Center for Art,
Research and Alliances
April 8, 2023

Oíhaŋke Waníča (Infinity): Kite with Alicia Svigals

Publication Cover

Saturday, April 8th at 4:30 PM

Kite will be joined by her aunt, the violinist and composer Alicia Svigals, for an intergenerational dialogue through music and dreams. These complementary performances will place their practices in conversation, building upon a connective thread of sonic ancestry and shared dreaming.

This event is part of Kite’s ongoing performances of her work Oíhaŋke Waníča (Infinity), which is currently on view in our exhibition and we learn to keep the soil wet. This event is part of Kite’s ongoing performances of her work Oíhaŋke Waníča (Infinity), which is currently on view in our exhibition and we learn to keep the soil wet. Each week, Kite creates a series of geometric designs, representing her dreams in patterns that correspond to Lakota words and traditional art forms. The patterns are then converted into textiles through an embroidery machine, which acts as kind of translator, transforming knowledge from the dream world into the visual language of designs. These cyborgian communications act as the basis for a series of subsequent activations where Kite sings, fiddles, reads her dreams from the geometric patterns, and invites friends, collaborators, and aligned artists to interpret the embroidered scores.

Learn more about Kite's ongoing performances here.

About the Performers

Violinist/composer Alicia Svigals is a founder of the Grammy-winning Klezmatics, who she co-directed for seventeen years.  She has worked with violinist Itzhak Perlman, the Kronos Quartet, playwrights Tony Kushner and Eve Ensler, Robert Plant and Jimmy Page of Led Zeppelin and many others.  She has received commissions and awards for her compositions including her score to the 1918 film the Yellow Ticket, and was an NEA Macdowell Fellow.  Her most recent album is Beregovski Suite, a duo with jazz pianist Uli Geissendoerfer exploring klezmer melodies collected in the early 20th century by Soviet Jewish ethnomusicologist Moshe Beregovski.  Svigals currently collaborates with pianist/composer Donald Sosin on original scores for newly-restored silent films, including The Ancient Law and City Without Jews, and Elinor Antin’s faux-20’s silent Man Without a World.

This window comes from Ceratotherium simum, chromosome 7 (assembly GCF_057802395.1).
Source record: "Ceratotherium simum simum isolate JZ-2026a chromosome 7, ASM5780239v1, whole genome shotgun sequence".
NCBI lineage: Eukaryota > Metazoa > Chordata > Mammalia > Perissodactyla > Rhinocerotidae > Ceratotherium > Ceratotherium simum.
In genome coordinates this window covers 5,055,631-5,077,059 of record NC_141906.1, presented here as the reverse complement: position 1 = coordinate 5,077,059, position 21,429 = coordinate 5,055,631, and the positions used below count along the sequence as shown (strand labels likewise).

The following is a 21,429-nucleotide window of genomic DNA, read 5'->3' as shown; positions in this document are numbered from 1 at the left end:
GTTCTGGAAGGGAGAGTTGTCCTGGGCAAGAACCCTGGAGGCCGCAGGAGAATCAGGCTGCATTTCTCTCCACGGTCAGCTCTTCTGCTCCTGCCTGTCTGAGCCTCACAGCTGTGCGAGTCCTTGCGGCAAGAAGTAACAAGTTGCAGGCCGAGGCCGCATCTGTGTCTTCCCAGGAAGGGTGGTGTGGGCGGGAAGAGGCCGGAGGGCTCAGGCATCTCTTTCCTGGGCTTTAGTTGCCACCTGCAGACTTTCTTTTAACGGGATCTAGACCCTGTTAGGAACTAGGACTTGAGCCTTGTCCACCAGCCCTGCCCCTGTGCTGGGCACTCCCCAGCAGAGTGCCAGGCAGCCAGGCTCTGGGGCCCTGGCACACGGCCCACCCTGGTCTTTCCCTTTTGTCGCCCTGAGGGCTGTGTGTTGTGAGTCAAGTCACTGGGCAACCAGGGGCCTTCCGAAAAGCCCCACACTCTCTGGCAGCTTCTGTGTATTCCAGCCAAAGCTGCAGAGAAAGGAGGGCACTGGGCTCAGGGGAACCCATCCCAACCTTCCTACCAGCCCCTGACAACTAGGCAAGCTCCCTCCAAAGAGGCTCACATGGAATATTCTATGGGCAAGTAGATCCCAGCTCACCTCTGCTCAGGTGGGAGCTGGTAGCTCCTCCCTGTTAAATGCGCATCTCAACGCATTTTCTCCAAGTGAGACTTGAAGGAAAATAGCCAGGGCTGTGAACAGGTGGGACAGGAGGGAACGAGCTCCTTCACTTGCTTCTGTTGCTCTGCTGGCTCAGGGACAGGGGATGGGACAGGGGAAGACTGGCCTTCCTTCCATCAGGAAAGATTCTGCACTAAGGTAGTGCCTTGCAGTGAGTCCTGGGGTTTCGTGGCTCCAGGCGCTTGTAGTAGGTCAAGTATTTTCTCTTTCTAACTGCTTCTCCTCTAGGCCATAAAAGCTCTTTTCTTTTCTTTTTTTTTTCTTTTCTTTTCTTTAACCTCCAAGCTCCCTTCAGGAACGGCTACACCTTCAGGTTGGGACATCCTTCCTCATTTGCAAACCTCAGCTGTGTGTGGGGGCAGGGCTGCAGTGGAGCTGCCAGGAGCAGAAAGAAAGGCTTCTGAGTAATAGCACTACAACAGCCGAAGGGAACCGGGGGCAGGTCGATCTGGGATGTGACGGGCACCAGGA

Kite is an award winning Oglála Lakȟóta performance artist, visual artist, composer and academic raised in Southern California, known for her sound and video performance with her Machine Learning hair-braid interface. Kite holds a BFA from CalArts in music composition, an MFA from Bard College’s Milton Avery Graduate School, and has received a PHD from Concordia University. Kite’s groundbreaking scholarship and practice explore contemporary Lakȟóta ontology through research-creation, computational media, and performance. Kite often works in collaboration, especially with family and community members. Her art practice includes developing Machine Working with machine learning techniques since 2017 and developing body interfaces for performance since 2013, Kite is the first American Indian artist to utilize Machine Learning in art practice.

Kite’s artwork and performance has been included in numerous exhibitions, recently Hammer Museum, Whitney Museum of American Art, Plug In Contemporary, PS122 and the Vera List Center, Anthology Film Archives, Walter Phillips Gallery, Chronus Art Center, Toronto Biennial, and Experimenta Triennial. Kite was a 2019 Pierre Elliott Trudeau Foundation Scholar, a 2020 Tulsa Artist Fellow, a 2020 Sundance New Frontiers Story Lab Fellow, a 2020 “100 Women in AI Ethics”, a 2021 Common Fields Fellow, and the 2022 Creative Time Open Call artist for the Black and Indigenous Dreaming Workshops with Alisha B. Wormsley.

Oíhaŋke Waníča (Infinity) is part of the exhibition and we learn to keep the soil wet, curated by Manuela Moscoso, Executive Director.

Saturday, April 8
4:30 PM

Free and open to the public.
Reservations encouraged.
Kindly RSVP here.

Indoor masking is encouraged during our programs at this time. We ask that visitors stay home if feeling sick, or have tested positive for COVID-19 in the past 10 days. Testing before joining us at CARA if feeling symptomatic is strongly recommended. Masks will be available for free for anyone who needs one.

The closest wheelchair accessible subway is 14th St/8th Avenue station. The entry to CARA is ADA-compliant and our bookstore and galleries are barrier free throughout, with all gender, wheelchair accessible restrooms. CARA has wheelchairs available for guest use, please request in advance via Service animals are welcome.